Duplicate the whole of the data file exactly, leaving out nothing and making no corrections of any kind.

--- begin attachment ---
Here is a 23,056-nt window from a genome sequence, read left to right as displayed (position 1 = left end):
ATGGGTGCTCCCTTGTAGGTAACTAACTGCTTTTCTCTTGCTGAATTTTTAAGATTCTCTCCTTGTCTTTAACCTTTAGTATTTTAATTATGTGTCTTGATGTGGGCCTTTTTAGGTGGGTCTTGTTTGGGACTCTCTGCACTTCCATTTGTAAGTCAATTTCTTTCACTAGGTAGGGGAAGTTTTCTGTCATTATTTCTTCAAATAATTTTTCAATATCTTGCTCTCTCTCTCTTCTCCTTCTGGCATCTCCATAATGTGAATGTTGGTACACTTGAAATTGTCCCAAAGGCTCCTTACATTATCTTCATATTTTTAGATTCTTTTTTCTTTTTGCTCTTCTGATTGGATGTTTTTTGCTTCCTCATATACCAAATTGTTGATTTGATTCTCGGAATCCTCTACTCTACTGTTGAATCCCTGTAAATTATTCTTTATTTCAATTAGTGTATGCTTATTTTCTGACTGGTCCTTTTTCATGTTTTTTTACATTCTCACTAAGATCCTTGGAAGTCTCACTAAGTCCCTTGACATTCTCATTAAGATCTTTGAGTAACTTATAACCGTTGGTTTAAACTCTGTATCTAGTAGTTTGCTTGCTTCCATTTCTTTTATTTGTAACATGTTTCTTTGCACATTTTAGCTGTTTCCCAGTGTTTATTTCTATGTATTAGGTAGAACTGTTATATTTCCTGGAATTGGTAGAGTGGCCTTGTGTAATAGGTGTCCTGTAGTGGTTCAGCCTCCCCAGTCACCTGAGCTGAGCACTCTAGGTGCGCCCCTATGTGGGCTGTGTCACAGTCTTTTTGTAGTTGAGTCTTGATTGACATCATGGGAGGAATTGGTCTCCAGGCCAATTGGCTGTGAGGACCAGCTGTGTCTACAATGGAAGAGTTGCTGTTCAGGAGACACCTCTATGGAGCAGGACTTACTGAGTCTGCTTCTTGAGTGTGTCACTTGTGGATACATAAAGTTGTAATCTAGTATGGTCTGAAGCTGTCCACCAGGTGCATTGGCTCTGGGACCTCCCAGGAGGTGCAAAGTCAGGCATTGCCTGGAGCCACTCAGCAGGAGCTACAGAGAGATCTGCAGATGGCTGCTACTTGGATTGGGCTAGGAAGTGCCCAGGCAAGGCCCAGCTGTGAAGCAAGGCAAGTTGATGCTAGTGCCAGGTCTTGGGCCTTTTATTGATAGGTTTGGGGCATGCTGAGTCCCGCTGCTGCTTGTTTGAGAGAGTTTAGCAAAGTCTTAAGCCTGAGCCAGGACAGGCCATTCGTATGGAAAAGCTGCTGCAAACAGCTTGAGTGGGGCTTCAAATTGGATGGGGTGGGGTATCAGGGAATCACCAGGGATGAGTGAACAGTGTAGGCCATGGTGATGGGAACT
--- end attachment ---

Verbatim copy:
Here is a 23,056-nt window from a genome sequence, read left to right as displayed (position 1 = left end):
ATGGGTGCTCCCTTGTAGGTAACTAACTGCTTTTCTCTTGCTGAATTTTTAAGATTCTCTCCTTGTCTTTAACCTTTAGTATTTTAATTATGTGTCTTGATGTGGGCCTTTTTAGGTGGGTCTTGTTTGGGACTCTCTGCACTTCCATTTGTAAGTCAATTTCTTTCACTAGGTAGGGGAAGTTTTCTGTCATTATTTCTTCAAATAATTTTTCAATATCTTGCTCTCTCTCTCTTCTCCTTCTGGCATCTCCATAATGTGAATGTTGGTACACTTGAAATTGTCCCAAAGGCTCCTTACATTATCTTCATATTTTTAGATTCTTTTTTCTTTTTGCTCTTCTGATTGGATGTTTTTTGCTTCCTCATATACCAAATTGTTGATTTGATTCTCGGAATCCTCTACTCTACTGTTGAATCCCTGTAAATTATTCTTTATTTCAATTAGTGTATGCTTATTTTCTGACTGGTCCTTTTTCATGTTTTTTTACATTCTCACTAAGATCCTTGGAAGTCTCACTAAGTCCCTTGACATTCTCATTAAGATCTTTGAGTAACTTATAACCGTTGGTTTAAACTCTGTATCTAGTAGTTTGCTTGCTTCCATTTCTTTTATTTGTAACATGTTTCTTTGCACATTTTAGCTGTTTCCCAGTGTTTATTTCTATGTATTAGGTAGAACTGTTATATTTCCTGGAATTGGTAGAGTGGCCTTGTGTAATAGGTGTCCTGTAGTGGTTCAGCCTCCCCAGTCACCTGAGCTGAGCACTCTAGGTGCGCCCCTATGTGGGCTGTGTCACAGTCTTTTTGTAGTTGAGTCTTGATTGACATCATGGGAGGAATTGGTCTCCAGGCCAATTGGCTGTGAGGACCAGCTGTGTCTACAATGGAAGAGTTGCTGTTCAGGAGACACCTCTATGGAGCAGGACTTACTGAGTCTGCTTCTTGAGTGTGTCACTTGTGGATACATAAAGTTGTAATCTAGTATGGTCTGAAGCTGTCCACCAGGTGCATTGGCTCTGGGACCTCCCAGGAGGTGCAAAGTCAGGCATTGCCTGGAGCCACTCAGCAGGAGCTACAGAGAGATCTGCAGATGGCTGCTACTTGGATTGGGCTAGGAAGTGCCCAGGCAAGGCCCAGCTGTGAAGCAAGGCAAGTTGATGCTAGTGCCAGGTCTTGGGCCTTTTATTGATAGGTTTGGGGCATGCTGAGTCCCGCTGCTGCTTGTTTGAGAGAGTTTAGCAAAGTCTTAAGCCTGAGCCAGGACAGGCCATTCGTATGGAAAAGCTGCTGCAAACAGCTTGAGTGGGGCTTCAAATTGGATGGGGTGGGGTATCAGGGAATCACCAGGGATGAGTGAACAGTGTAGGCCATGGTGATGGGAACT